By Joseph Maroon, MD, FACS
You may be taking steps to support your brain, bones and joints even though only a percentage of adults will ever experience problems in those areas.
Sarcopenia literally means “lack of flesh” and is the technical name for the condition of losing muscle. Age-related muscle degeneration, or losing muscle, is primarily an age-associated condition common in people over 50. Muscle mass can be maintained easily through an exercise and diet program specifically designed to combat this issue.
Like most people, you may be ignoring a looming issue that’s as serious or more serious, and that affects everyone over age 50: age-related muscle loss. Alarmingly, if you don’t do something about losing muscle mass, it could ultimately lead to losing your physical independence and quality of life.
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Why Losing Muscle Matters
Many doctors don’t discuss muscle loss during an annual physical, even though it is a part of the aging process. Everyone’s body gradually becomes less efficient at replenishing muscle tissue.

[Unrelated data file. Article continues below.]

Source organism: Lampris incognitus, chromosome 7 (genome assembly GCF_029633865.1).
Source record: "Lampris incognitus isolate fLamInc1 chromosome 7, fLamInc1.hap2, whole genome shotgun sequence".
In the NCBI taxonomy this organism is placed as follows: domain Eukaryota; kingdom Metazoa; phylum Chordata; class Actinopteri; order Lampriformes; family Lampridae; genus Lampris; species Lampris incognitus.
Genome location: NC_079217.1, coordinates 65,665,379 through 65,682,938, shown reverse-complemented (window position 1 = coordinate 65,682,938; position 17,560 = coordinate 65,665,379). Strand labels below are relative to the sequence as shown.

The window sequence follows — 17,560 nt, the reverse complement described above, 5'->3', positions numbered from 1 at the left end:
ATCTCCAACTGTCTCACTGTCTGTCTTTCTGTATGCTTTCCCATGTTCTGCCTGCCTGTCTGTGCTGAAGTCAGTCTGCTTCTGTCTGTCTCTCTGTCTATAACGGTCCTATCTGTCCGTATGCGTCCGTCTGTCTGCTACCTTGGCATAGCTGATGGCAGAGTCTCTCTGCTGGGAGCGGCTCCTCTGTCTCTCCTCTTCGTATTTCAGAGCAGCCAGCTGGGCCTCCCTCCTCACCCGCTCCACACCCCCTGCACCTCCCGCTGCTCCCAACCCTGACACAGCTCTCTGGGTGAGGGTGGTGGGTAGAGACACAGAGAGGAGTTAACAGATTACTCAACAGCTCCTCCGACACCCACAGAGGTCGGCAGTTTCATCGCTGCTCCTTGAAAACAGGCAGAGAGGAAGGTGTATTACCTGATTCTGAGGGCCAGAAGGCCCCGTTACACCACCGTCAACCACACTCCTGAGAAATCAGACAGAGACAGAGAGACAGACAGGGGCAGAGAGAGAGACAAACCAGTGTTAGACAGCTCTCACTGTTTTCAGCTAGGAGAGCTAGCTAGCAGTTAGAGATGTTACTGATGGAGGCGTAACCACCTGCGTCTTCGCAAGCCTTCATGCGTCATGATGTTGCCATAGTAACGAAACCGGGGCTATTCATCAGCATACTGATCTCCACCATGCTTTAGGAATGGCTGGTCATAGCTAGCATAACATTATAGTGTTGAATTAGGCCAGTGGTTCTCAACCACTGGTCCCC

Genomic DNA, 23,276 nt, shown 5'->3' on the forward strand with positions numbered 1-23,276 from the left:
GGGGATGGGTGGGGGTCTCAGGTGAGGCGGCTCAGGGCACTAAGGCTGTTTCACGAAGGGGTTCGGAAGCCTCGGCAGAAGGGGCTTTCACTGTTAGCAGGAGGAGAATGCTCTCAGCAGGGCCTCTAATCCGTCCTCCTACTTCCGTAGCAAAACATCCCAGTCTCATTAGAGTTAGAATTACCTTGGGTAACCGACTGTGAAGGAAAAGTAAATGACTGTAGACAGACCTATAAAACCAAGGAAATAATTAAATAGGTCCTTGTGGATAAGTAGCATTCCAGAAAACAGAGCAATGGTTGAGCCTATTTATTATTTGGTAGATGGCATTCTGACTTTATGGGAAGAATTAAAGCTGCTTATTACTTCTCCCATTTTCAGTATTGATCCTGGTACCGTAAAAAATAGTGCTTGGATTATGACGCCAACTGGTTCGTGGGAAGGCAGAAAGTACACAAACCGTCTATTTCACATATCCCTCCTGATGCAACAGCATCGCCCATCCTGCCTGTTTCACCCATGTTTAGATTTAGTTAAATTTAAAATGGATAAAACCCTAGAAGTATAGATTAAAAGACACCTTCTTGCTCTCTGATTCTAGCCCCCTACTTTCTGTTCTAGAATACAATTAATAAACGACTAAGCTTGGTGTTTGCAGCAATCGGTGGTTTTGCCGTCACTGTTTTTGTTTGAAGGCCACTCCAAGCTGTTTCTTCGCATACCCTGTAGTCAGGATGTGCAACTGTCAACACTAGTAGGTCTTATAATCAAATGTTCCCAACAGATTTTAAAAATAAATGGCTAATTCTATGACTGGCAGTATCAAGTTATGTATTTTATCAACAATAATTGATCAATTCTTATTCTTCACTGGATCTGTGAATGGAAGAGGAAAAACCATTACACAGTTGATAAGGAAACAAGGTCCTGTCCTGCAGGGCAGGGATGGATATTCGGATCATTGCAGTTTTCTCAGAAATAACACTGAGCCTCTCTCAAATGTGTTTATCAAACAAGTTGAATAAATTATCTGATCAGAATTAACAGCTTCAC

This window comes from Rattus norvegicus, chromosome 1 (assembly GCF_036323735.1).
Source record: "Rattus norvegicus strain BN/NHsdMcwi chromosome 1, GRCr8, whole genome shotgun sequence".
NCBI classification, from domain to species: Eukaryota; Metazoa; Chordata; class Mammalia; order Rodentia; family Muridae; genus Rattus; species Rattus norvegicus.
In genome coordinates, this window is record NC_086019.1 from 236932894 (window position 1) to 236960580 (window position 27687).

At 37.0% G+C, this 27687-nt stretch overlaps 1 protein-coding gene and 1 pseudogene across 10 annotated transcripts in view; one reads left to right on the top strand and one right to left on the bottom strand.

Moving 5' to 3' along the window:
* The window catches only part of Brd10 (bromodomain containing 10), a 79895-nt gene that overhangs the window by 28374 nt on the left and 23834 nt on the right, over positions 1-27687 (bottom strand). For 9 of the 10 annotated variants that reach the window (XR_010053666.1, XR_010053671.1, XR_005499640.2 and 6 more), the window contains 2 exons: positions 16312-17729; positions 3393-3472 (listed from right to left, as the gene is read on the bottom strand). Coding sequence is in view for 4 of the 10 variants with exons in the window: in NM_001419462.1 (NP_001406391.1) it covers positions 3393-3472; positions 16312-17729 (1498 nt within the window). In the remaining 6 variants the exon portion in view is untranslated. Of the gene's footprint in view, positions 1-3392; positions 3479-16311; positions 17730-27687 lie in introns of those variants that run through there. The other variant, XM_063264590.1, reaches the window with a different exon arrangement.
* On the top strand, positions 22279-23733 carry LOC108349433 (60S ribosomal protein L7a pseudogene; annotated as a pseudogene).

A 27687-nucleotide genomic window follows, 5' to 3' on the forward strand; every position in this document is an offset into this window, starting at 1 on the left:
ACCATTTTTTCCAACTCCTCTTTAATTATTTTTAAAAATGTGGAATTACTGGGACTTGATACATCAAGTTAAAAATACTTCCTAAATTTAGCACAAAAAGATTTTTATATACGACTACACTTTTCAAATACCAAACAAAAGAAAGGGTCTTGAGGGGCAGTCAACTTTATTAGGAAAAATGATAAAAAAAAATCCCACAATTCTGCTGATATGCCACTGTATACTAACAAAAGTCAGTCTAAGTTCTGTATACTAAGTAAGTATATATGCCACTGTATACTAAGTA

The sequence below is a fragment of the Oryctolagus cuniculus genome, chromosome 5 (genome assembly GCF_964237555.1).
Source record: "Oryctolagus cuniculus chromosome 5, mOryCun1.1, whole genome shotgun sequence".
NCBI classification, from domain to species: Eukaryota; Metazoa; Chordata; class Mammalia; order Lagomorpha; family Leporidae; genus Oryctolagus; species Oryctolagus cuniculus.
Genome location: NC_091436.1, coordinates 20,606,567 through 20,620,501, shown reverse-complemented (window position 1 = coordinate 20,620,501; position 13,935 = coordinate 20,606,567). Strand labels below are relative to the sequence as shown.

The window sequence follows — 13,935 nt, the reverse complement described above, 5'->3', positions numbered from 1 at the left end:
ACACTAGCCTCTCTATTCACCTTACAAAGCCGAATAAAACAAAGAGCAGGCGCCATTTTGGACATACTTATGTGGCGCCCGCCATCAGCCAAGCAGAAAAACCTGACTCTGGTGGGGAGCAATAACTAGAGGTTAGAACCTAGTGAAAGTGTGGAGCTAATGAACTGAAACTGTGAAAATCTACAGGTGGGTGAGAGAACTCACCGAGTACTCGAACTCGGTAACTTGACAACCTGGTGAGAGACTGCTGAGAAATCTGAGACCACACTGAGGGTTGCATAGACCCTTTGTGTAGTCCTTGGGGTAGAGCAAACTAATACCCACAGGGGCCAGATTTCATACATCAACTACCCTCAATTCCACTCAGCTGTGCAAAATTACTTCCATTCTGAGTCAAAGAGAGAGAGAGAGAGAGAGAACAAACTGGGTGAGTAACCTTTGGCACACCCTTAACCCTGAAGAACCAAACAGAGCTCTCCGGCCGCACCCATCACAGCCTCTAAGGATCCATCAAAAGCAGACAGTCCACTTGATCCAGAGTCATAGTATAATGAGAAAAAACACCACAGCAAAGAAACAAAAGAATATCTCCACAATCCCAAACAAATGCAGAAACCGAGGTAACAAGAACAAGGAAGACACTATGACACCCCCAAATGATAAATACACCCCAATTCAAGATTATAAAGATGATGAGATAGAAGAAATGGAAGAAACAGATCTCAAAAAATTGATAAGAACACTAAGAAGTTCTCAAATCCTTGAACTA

If you’re weakened by diminished muscle mass, you may find it harder to get out of a chair, walk the dog or carry in groceries. You may feel more fatigued. Muscle loss also increases your risk of falls and fractures.
I’m a veteran of 72 triathlons and eight Ironman triathlons. In the fourth quarter of my life, I’m also working diligently to maintain my own muscle mass.
Thankfully, muscle mass is super easy to measure, so you can forecast where you’re headed. Even better: New science shows that you can get a jump start on increasing your muscle mass, even without exercise, by supplementing with an ingredient called HMB, which is readily available in dietary supplements.
Beta-hydroxy-beta-methyl butyrate (HMB) is a metabolite of the amino acid leucine. It is often used as a bodybuilding supplement to help improve muscle strength by reducing protein breakdown. HMB is also added to some medical foods for patients with muscle wasting and cachexia.
The Grip Strength Test
Your grip strength doesn’t just measure the strength of your hands. It’s also an excellent indicator of your muscle health and is correlated with your longevity.
For example, some studies have found that strong grip strength correlates with a lower risk of cardiovascular disease. You can buy an inexpensive grip strength dynamometer online for about $20 that will give you a baseline. This simple device is growing in importance as a diagnostic tool.